Wednesday, September 20, 2017

“Battle Of The Sexes”– Movie Review


This week, I attended a New York Times Film Club screening of “Battle Of The Sexes”, starring Emma Stone and Steve Carell. 


When The Women’s Liberation Movement comes to the forefront in American culture, can a top woman tennis player defeat a retired older male tennis player?


In 1973, The Women’s Liberation Movement was gaining steam throughout The United States.  Main among its causes was equal pay; women were not being compensated fairly in comparison to their male counterparts.  This was prevalent in all walks of life, including and especially in highly visible areas, such as professional sports.  At this time, Billie Jean King (Stone) was considered among the best female tennis players.  She becomes outraged when the older men who control the sport refuse to award prize money to the women that is equivalent to what the male players would win. 

Mrs. King retaliates by starting her own women’s tennis league, recruiting all of the best professional players; when it earns sponsorship from a cigarette targeted for women, they are then able to promise prize money that is commensurate with what the men would get.  As this group is forming, King meets Marilyn (Andrea Riseborough), a hairdresser who awakens King to an aspect of her sexuality that had long since remained dormant.  This proves problematic to King not just because she’s already married, but also because if this information became public, it would ruin her career permanently.

Upon hearing of this women’s league, retired tennis player Bobby Riggs (Carell) is inspired.  Needing money to pay gambling debts – and seeking the limelight he once had during his days as a player – Riggs contacts King to suggest the two play each other to prove once and for all if men are better than women in tennis.  King rejects the notion, but Riggs convinces her main competitor Margaret Court (Jessica McNamee) to agree.  Once Riggs beats Court, King quickly reconsiders.  Thanks in large part to Riggs’ skills as a master showman, the media rapidly latch on to this story; once it’s on everyone’s radar, it becomes the world’s most anticipated sporting event.  But will King succumb to the intense pressure or can she find a way to defeat the bloviating Riggs?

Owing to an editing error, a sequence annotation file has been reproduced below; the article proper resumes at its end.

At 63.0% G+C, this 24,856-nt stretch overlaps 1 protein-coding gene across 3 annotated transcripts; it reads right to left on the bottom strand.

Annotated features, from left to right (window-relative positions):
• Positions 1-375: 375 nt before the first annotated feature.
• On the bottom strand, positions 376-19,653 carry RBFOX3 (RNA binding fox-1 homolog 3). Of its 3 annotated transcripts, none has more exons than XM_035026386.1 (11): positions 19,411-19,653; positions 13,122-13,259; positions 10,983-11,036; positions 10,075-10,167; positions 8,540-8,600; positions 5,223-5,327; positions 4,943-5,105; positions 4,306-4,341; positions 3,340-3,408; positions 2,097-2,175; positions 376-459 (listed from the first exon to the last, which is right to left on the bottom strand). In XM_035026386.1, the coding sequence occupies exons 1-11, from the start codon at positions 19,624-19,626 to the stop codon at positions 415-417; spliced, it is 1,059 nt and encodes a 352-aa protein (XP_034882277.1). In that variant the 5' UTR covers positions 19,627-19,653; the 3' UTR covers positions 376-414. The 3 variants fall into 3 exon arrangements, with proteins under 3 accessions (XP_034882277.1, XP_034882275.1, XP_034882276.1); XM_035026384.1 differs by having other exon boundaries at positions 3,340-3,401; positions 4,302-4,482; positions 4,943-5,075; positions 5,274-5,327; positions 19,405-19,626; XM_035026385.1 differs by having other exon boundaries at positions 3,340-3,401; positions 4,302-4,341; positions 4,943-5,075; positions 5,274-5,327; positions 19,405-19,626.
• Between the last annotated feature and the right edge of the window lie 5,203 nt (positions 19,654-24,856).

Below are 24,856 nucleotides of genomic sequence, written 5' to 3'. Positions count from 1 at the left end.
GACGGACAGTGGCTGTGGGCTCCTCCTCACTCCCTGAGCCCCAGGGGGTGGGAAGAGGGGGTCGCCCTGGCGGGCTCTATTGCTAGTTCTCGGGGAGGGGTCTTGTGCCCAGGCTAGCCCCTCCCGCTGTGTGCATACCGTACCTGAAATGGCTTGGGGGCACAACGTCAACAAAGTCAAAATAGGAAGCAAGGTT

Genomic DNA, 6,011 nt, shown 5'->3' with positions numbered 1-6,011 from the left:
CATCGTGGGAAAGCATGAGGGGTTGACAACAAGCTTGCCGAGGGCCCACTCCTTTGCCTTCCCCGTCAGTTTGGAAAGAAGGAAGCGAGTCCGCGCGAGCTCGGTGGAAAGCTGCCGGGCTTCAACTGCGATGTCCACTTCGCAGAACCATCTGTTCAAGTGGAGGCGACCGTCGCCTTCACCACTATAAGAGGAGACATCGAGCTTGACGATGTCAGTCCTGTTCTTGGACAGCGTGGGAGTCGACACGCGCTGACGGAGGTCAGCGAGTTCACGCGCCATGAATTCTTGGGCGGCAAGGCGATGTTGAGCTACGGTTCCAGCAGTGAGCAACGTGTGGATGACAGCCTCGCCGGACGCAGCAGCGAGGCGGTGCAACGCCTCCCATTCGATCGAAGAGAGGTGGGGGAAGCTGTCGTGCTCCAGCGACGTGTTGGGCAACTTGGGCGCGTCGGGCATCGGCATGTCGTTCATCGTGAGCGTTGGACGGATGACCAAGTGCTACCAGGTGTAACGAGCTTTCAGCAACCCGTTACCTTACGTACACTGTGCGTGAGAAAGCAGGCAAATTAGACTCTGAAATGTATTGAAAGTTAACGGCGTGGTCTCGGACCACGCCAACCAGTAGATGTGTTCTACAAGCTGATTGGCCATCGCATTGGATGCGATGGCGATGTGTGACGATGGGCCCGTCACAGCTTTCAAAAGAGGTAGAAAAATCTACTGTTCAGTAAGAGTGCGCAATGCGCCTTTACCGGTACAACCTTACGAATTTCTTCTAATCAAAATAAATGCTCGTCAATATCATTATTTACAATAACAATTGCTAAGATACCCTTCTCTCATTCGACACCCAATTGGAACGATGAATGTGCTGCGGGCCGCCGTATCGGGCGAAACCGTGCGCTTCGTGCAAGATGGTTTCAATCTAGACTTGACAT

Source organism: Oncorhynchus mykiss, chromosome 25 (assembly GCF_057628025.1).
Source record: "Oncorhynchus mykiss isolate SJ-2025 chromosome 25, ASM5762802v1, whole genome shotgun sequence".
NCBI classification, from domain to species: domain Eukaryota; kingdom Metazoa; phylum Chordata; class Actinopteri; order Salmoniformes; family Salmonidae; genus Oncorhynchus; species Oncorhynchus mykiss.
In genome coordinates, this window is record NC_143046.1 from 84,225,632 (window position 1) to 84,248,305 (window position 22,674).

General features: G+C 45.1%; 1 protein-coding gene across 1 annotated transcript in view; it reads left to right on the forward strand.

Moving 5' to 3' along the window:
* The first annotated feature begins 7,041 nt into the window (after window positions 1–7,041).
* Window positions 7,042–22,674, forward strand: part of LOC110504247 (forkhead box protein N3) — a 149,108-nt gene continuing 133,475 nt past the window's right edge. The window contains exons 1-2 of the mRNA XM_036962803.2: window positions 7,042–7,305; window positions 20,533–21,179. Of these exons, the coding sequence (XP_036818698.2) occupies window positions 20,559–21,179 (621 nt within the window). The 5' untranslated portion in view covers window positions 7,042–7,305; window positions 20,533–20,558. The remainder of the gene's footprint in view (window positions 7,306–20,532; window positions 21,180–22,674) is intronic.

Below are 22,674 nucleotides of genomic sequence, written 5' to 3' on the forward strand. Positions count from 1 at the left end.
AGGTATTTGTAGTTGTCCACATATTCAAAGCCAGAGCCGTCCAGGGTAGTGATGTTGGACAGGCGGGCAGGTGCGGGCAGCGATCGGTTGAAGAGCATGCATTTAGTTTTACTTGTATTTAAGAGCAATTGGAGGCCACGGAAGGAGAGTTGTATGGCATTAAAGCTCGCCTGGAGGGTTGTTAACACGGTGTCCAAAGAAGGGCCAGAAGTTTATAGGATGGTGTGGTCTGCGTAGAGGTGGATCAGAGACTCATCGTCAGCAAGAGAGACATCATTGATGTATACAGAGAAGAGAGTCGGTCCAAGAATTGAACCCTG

What holds back “Battle Of The Sexes” most is its hackneyed screenplay.  Despite both main characters being humanized with their own personal struggles – Riggs with his gambling addiction and King with her sexuality – there is not enough that’s special about the way this story is told that draws in the viewer on an emotional level.  Once we see Riggs as a devoted father and as a husband whose finances challenges the patience of his wife, it is increasingly difficult to root against him.  True, it could be argued that his chauvinism alone is reason enough, but even that comes across as something of an act for this “show” he’s trying to put on.  It turns out that Riggs is not the villain in this story, it is instead tennis broadcaster and advocate Jack Kramer (Bill Pullman) – and therein may lie another issue.  

King’s character should be easier to root for, but that’s not always the case.  It’s not that she comes across as a villain, it’s that some of the people whom she opposes aren't necessarily all that unlikeable.  For example, Margaret Court doesn’t appear as an unpleasant person, but King nevertheless dislikes her for reasons that seem to go beyond merely due to their professional rivalry.  Then there is the matter of King cheating on her husband Larry; while we feel for King’s inability to be more open about her lesbianism, we also feel for her husband, who (at least based on the movie) was faithful to his wife and crushed when he learned of her affair.

One of the bright spots in “Battle Of The Sexes” is the performance by Steve Carell; if you are old enough to remember the real Bobby Riggs, then it’s easy to see that Carell truly embodies this clownish buffoon.  Emma Stone’s performance as King is not quite so believable; although she’s a terrific actress, she may have been seriously miscast in this role.  While it may be difficult to think of a famous actress in that age range who could portray King more realistically, perhaps it may have been better to go with an unknown in this case.  Although King may have blown Riggs off the court in real life, it is Carell who blows Stone off the screen in this movie. 

Battle of the Sexes (2017) on IMDb

Thursday, September 14, 2017

“mother!”– Movie Review


This week, I attended the New York Premiere of the new horror picture, “mother!”, directed by Darren Aronofsky and starring Jennifer Lawrence and Javier Bardem. 


When a couple’s idyllic country residence is disrupted by intruders, can their relationship survive?


A young woman (Lawrence) has been furiously working for quite some time now on performing an extensive renovation of the decrepit rustic house that was once probably stately when originally constructed.  She shares the home with her husband (Bardem), a poet who’s been experiencing writer’s block of late.  As she paints and plasters, the couple receive an unlikely visitor:  a sickly stranger (Ed Harris) who claims he was misinformed about their residence being a bed and breakfast.  Since it is late and The Stranger is clearly not well, The Husband invites him to stay the night, much to the chagrin of The Wife. 

The next day, The Stranger is joined by His Wife (Michelle Pfeiffer), a rude woman who commandeers the couple’s house.  The Stranger And His Wife wind up breaking a valuable heirloom belonging to The Husband; following a number of unpleasant encounters with the obnoxious pair, this is the last straw.  The Wife asks them both to leave.  Before they can go, The Stranger And His Wife are surprised by the arrival of their two grown sons; The Sons get into a physical altercation, resulting in one of them being seriously injured.  Following a brief hospitalization, he dies.